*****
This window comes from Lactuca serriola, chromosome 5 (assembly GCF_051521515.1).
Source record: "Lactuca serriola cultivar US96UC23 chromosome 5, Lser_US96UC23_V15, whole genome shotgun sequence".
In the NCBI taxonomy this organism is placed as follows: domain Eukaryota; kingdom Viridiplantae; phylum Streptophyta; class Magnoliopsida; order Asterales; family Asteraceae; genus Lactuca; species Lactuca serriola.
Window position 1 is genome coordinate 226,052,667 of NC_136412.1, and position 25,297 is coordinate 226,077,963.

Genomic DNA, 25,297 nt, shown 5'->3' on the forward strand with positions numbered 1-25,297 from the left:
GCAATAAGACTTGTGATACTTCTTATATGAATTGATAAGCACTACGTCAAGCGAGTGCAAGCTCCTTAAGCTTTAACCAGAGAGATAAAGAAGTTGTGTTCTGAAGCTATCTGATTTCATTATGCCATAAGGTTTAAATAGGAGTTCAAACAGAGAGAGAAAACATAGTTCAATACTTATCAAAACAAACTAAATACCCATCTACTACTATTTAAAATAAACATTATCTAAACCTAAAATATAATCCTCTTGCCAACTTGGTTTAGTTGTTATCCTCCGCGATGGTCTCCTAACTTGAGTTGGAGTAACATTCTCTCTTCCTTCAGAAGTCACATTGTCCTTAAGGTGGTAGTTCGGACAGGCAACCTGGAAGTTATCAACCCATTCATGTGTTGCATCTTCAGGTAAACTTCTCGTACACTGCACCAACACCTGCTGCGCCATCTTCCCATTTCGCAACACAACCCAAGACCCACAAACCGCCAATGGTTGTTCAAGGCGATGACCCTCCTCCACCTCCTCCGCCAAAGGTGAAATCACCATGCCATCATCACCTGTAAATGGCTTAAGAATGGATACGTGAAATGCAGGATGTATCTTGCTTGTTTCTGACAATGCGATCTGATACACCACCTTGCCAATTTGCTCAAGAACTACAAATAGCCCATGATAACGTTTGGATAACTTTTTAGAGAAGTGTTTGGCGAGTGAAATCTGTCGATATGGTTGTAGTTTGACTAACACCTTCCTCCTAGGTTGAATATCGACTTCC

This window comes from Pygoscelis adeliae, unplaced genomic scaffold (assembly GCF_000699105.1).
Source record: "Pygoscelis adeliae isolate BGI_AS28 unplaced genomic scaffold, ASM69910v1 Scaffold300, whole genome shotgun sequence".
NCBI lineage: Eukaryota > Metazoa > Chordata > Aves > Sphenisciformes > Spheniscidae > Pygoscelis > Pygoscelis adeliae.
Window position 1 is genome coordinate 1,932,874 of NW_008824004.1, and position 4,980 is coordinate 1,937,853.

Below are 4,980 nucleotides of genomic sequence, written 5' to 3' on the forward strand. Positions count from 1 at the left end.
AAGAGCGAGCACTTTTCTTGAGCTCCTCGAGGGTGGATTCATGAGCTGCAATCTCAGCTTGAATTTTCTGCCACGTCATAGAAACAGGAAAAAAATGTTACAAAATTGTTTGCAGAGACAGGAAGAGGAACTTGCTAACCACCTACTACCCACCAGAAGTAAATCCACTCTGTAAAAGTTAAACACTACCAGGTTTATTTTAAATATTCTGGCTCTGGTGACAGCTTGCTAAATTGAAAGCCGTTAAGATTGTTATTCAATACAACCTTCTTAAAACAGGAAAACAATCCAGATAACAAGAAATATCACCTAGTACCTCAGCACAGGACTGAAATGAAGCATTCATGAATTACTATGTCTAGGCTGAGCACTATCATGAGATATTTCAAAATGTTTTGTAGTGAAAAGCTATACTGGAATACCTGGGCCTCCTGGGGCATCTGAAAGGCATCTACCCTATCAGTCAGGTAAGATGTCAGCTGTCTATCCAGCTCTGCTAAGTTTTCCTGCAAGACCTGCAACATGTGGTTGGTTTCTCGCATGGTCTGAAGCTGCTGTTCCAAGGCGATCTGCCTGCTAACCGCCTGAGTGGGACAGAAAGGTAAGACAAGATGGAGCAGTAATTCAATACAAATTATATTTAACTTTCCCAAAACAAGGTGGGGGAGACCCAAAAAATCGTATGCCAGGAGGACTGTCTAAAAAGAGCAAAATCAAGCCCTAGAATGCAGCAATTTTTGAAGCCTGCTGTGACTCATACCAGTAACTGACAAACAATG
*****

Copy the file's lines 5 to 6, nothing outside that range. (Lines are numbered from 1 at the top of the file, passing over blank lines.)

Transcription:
Genomic DNA, 25,297 nt, shown 5'->3' on the forward strand with positions numbered 1-25,297 from the left:
GCAATAAGACTTGTGATACTTCTTATATGAATTGATAAGCACTACGTCAAGCGAGTGCAAGCTCCTTAAGCTTTAACCAGAGAGATAAAGAAGTTGTGTTCTGAAGCTATCTGATTTCATTATGCCATAAGGTTTAAATAGGAGTTCAAACAGAGAGAGAAAACATAGTTCAATACTTATCAAAACAAACTAAATACCCATCTACTACTATTTAAAATAAACATTATCTAAACCTAAAATATAATCCTCTTGCCAACTTGGTTTAGTTGTTATCCTCCGCGATGGTCTCCTAACTTGAGTTGGAGTAACATTCTCTCTTCCTTCAGAAGTCACATTGTCCTTAAGGTGGTAGTTCGGACAGGCAACCTGGAAGTTATCAACCCATTCATGTGTTGCATCTTCAGGTAAACTTCTCGTACACTGCACCAACACCTGCTGCGCCATCTTCCCATTTCGCAACACAACCCAAGACCCACAAACCGCCAATGGTTGTTCAAGGCGATGACCCTCCTCCACCTCCTCCGCCAAAGGTGAAATCACCATGCCATCATCACCTGTAAATGGCTTAAGAATGGATACGTGAAATGCAGGATGTATCTTGCTTGTTTCTGACAATGCGATCTGATACACCACCTTGCCAATTTGCTCAAGAACTACAAATAGCCCATGATAACGTTTGGATAACTTTTTAGAGAAGTGTTTGGCGAGTGAAATCTGTCGATATGGTTGTAGTTTGACTAACACCTTCCTCCTAGGTTGAATATCGACTTCC